Avoid Children Being Bitten


Never leave young children alone with dogs especially in the dog’s own home. Until they’re old enough to take care of themselves always supervise children when they’re in the presence of dogs.

Teach children that even if their own dog is friendly and loves being petted, there are other dogs that are fearful and will bite if they’re approached or touched.

Teach children the signs of fear in a dog’s body language – the ears flattened back, the gaze averted, cowering, the tail tucked between the legs, signals that may be followed by a defensive bite.

Teach children the signs of overt aggression in a dog’s body language, a direct stare, ears alert, the hair on the back standing up, the tail raised, teeth bared, barking or growling.

Teach children to be calm and careful around dogs, not to shriek, scream, wave their hands around, cry or suddenly run.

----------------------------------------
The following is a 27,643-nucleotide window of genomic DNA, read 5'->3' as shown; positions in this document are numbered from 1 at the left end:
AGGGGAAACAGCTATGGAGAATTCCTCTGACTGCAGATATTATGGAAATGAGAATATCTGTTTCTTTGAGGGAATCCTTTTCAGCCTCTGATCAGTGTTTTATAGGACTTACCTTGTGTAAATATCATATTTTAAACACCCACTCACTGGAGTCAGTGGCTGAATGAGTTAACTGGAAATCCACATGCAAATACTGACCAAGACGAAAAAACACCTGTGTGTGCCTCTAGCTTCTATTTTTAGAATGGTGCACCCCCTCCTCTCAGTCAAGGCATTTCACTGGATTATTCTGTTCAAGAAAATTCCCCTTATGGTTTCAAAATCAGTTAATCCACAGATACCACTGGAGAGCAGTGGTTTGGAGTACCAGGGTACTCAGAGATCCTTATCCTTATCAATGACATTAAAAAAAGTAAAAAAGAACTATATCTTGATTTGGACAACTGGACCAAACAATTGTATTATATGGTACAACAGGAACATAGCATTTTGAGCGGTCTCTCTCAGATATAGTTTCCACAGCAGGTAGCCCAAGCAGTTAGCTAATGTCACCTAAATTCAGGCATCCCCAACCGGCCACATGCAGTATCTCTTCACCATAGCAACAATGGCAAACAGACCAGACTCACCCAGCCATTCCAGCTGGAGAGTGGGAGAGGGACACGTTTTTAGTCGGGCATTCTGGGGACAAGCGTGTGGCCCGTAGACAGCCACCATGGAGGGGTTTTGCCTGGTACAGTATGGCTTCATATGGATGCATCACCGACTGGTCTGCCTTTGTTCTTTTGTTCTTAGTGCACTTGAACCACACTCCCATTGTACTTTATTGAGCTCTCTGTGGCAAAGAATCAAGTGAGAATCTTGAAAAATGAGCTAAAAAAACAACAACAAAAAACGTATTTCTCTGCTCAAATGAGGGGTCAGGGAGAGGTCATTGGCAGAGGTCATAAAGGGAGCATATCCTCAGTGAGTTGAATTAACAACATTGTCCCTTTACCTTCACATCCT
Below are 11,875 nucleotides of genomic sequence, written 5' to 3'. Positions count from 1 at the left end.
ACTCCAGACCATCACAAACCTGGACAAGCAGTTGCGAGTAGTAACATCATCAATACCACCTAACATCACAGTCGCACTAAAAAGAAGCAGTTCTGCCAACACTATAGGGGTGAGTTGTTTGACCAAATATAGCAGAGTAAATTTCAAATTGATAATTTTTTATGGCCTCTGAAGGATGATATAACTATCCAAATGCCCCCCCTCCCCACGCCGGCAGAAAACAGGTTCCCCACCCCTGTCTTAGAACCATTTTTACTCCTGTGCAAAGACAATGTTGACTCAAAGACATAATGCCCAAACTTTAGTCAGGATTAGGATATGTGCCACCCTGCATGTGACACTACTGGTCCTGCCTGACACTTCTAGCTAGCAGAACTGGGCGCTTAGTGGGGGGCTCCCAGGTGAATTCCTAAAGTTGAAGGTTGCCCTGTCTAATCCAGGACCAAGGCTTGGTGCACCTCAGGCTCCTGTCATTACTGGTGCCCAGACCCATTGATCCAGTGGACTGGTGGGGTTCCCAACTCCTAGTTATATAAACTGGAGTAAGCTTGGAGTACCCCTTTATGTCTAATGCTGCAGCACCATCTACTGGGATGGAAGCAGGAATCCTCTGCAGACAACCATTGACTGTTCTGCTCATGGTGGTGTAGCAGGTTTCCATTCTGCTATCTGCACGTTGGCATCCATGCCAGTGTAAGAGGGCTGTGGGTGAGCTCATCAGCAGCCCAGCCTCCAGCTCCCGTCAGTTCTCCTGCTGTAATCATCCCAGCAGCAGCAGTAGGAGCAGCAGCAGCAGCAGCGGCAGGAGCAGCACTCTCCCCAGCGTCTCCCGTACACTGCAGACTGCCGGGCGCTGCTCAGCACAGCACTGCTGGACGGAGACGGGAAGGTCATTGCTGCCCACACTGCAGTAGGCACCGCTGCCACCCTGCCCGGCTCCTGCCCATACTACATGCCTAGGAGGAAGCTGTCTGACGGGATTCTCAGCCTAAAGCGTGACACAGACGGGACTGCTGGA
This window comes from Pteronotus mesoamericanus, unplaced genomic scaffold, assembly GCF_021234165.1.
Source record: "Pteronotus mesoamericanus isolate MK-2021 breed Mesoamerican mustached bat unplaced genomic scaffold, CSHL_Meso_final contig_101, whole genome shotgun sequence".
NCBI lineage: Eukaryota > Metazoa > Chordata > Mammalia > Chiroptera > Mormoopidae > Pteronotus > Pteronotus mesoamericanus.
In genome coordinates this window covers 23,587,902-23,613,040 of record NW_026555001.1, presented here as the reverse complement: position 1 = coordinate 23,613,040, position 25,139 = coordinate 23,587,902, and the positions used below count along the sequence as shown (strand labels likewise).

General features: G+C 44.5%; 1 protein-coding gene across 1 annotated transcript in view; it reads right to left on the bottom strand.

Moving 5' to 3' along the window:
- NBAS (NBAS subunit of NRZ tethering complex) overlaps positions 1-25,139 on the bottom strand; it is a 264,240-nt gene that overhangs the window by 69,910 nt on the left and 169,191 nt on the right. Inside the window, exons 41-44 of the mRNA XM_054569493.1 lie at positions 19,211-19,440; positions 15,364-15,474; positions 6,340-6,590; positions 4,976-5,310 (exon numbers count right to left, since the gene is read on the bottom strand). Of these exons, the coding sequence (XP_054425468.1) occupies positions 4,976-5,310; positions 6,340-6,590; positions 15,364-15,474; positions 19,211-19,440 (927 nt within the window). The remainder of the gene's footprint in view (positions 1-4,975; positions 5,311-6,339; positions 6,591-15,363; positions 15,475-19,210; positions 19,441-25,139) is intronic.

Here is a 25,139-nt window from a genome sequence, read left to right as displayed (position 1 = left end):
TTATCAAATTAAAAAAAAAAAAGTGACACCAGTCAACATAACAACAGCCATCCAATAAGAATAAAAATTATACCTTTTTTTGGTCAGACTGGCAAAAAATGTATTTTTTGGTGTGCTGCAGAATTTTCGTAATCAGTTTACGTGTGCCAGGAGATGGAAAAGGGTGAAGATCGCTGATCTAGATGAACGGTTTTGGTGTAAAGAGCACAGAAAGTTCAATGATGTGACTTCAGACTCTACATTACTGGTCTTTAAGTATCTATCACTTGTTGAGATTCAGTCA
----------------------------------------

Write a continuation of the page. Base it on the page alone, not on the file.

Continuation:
Teach children to never, ever touch any dog they don’t know without first asking the owner whether the dog can be petted.

Teach children not to enter gardens in which there is a dog especially a dog tethered on a rope.

Teach children to leave their own dogs alone when the dogs are eating, sleeping or playing with a favourite dog toy.

Teach children never to take things such as toys, bones or chews from dogs.

Teach children never to sneak up on their dog, try to scare her or force it where it doesn’t want to go.

Teach children not to bend over dogs. That can be interpreted as threatening.

Teach children to always eat their food or snacks where dogs cannot try to grab the food from them.

Teach children never to bury their faces in their dog’s hair, even if the dog is the most gentle of individuals.

Teach children, especially boys, never to play roughhouse games with the family dog, even if you or your partner do. A dog may play reliably with you but may behave more dominantly with smaller individuals, especially if they squeal or scream.

Teach children, especially boys not to intentionally try to provoke a dog. Teasing can trigger both fearful and dominant dogs to bite.

When teaching children to follow these guidelines, teach all adults to do so too. For more information on dog bite prevention, visit:


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